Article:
When we stare at the big data issues with a hat of communication, we share some problems we are facing as follows.

3.1 Big Data Modelling

It is fundamental to represent our studied objects in a theoretical way. There are many math tools used in engineering, and we list a few popular ones here.

Graph theory is a powerful tool to establish models from the perspective of geometry. For example, we can smoothly represent a social network, like Facebook, using graphs: persons are nodes, and the interactions between nodes form the edges with different weights. As a result, we have a graph of the social network.

In front of big data, graph theory faces at least two new challenges: volume and dynamics. For the volume challenge we may have two solutions: 1) taking the divide-and-conquer strategy based on ever-increasing computing power; 2) graph summary, namely making a big graph smaller and smaller by merging multiple similar nodes into one. However, the dynamic issue is a tough challenge for us today. This issue may have a strong connection with complex systems, but there are no good solutions so far to the best of our knowledge.

Tensor has been used to model big data sets. Tensor is a popular tool in modern physics. We can simply treat tensor as a high dimensional matrix, which fits the high dimension characteristics of big data sets. However, we believe there are definitely problems when we deploy tensor in big data problems.

3.2 Big Data Analysis

The theories we use to build our model do offer profound tools for analysis. We deploy these tools to obtain some conclusions based on the established models. For example, we can extract subgraphs using graph theory by some metrics; we can also conduct dimension reduction using the contraction operation of tensor.

In practice, transformation is another popular strategy. We map or transform the studied problem into another space, where we can obtain a solution. The typical example is that we can carry out noise filtering in the frequency domain while it is hard in the time domain. In the big data case, graph spectrum [6] is a good example of this kind of tool.

One challenge of big data analysis is small probability. Small probability was usually ignored in the past as it is not important. However, it is demanded now in the big data era. We recommend that readers study large deviation [7], which is a new tool for performance analysis. The basic concept is that the value of the probability is too small to calculate, then large deviation aims to offer a lower bound and an upper bound of it.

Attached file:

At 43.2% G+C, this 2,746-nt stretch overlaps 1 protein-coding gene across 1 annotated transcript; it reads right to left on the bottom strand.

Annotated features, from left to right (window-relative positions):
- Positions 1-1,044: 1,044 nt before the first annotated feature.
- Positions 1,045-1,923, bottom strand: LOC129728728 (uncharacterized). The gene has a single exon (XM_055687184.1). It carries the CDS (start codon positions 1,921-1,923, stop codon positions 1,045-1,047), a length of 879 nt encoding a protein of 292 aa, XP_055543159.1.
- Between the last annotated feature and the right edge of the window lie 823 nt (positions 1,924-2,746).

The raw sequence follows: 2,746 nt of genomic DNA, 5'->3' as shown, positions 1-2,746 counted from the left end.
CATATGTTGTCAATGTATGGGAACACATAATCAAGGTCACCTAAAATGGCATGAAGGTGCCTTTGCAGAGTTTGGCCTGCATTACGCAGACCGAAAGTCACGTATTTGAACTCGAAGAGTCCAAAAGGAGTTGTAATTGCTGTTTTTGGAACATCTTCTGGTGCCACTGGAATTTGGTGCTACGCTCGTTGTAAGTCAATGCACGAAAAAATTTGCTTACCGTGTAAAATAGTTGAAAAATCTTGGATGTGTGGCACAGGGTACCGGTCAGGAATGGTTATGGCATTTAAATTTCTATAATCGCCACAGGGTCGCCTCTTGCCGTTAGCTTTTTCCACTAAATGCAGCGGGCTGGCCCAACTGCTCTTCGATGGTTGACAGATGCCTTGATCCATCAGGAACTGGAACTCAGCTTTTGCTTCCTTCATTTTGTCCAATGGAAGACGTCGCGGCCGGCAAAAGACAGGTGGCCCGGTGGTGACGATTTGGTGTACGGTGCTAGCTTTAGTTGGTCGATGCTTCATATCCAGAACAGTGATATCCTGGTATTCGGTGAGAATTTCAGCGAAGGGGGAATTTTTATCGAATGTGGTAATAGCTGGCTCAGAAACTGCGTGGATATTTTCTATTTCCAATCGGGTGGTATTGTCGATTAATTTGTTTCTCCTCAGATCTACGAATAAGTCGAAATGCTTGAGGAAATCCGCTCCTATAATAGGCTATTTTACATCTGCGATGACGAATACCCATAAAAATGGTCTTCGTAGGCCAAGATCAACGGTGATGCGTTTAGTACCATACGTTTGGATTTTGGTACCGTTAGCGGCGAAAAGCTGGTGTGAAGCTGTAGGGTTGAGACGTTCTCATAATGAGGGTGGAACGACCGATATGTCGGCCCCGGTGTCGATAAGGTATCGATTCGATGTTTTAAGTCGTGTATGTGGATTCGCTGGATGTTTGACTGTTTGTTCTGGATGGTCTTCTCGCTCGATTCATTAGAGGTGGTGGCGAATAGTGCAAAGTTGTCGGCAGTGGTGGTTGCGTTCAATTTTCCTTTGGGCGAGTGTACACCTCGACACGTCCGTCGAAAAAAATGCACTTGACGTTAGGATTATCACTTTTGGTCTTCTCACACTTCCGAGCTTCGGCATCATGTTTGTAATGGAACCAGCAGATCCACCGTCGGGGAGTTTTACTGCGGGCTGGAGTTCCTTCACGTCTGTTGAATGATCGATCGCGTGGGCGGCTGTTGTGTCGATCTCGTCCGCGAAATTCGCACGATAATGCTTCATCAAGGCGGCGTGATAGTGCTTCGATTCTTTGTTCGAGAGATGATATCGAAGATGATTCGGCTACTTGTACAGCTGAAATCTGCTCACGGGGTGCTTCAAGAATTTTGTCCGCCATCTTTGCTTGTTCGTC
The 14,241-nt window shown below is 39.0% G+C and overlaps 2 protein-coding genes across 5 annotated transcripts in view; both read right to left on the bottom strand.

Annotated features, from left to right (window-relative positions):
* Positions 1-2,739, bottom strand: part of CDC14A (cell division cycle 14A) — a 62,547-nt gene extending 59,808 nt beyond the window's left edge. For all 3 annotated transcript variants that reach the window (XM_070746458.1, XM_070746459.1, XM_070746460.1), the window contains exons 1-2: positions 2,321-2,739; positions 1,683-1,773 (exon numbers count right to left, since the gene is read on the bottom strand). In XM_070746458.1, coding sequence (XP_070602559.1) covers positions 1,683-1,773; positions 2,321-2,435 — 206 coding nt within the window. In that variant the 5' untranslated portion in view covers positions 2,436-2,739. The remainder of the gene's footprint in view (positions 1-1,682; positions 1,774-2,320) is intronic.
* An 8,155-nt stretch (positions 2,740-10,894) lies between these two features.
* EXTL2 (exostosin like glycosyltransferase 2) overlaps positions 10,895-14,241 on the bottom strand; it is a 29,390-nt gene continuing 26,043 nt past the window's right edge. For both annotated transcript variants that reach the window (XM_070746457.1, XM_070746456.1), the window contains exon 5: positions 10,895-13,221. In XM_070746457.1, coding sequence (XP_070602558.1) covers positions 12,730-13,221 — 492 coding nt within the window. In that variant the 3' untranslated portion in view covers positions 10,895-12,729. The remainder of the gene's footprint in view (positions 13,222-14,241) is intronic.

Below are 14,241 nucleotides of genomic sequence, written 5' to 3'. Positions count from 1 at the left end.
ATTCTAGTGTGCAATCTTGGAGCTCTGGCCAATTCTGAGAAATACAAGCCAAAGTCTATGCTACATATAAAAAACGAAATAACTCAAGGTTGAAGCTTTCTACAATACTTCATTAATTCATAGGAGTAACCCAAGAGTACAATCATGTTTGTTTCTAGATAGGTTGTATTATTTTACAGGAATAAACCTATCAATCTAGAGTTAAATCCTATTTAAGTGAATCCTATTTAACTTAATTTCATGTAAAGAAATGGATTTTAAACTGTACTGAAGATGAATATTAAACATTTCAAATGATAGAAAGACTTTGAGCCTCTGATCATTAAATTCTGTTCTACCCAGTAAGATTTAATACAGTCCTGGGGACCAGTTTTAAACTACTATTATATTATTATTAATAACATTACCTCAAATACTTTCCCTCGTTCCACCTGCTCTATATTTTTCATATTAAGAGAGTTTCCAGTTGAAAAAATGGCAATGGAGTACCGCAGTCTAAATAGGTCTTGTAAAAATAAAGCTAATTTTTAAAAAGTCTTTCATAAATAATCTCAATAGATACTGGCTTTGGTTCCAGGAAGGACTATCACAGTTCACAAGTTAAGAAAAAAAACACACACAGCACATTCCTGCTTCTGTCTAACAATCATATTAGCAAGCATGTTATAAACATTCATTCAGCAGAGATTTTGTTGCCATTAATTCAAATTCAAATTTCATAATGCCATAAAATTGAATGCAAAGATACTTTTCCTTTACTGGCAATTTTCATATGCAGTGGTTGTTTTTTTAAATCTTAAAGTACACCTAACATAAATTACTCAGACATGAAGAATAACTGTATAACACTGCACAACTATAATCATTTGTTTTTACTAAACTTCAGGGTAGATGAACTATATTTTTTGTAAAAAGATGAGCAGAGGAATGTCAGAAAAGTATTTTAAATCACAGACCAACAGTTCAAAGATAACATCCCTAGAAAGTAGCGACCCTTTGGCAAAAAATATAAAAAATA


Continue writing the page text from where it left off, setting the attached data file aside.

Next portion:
We believe there are many tools in place, and waiting to be invited and trimmed to serve our problems.

3.3 Where are the Tools

It is true that demanding from application is the motivation for new tools. In principle, there are two ways to deal with the shortage of tools in front of the big data communication age:

  • Improve existing tools for new problems. It is natural that we extend the available tools to gain new capability to handle unprecedented challenges. For example, someone may extend the capability of graph theory to look after the dynamic features.
  • Invent new tools. New tools may be invented when we have had essential progress in understanding the studied subjects. There are many similar examples in the history of the mathematical world, and we do not repeat them here.

4. Conclusion

We are facing the puzzle of using AI methods to address communication problems. We believe mathematical model guided machine learning is a promising direction. The theoretical conclusions guarantee the correctness of our directions while artificial intelligence algorithms offer fine granularity solutions for specific cases. The progress from the theoretical aspect requests us to extend the existing mathematical tools or invent new tools.


  1. M. Jordan and T. Mitchell, "Machine learning: trends, perspectives, and prospects," Science, vol. 349, no. 6245, pp. 255–260, 2015.
  2. Y. Sun et al., "Application of machine learning in wireless networks: key techniques and open issues," IEEE Commun. Surveys and Tutorials, in press, 2019.
  3. S. Yu et al., "Networking for Big Data: a survey," IEEE Commun. Surveys and Tutorials, vol. 19, no. 1, pp. 531-549, 2017.
  4. M. Hutson, "Has artificial intelligence become alchemy?," Science, vol. 360, no. 6388, 2018.
  5. G. Box, "Science and Statistics," J. of the American Statistical Association, vol. 71, no. 356, pp. 791-799, 1976.
  6. P. V. Mieghem, Graph Spectra for Complex Networks. Cambridge University Press, 2011.
  7. A.    Shwartz,   A.   Weiss,    and   R.   Vanderbei,   Large   Deviations   for Performance Analysis. Taylor and Francis Group, 2018.


Shui Yu

Shui Yu

University of Technology Sydney

Sign In to Comment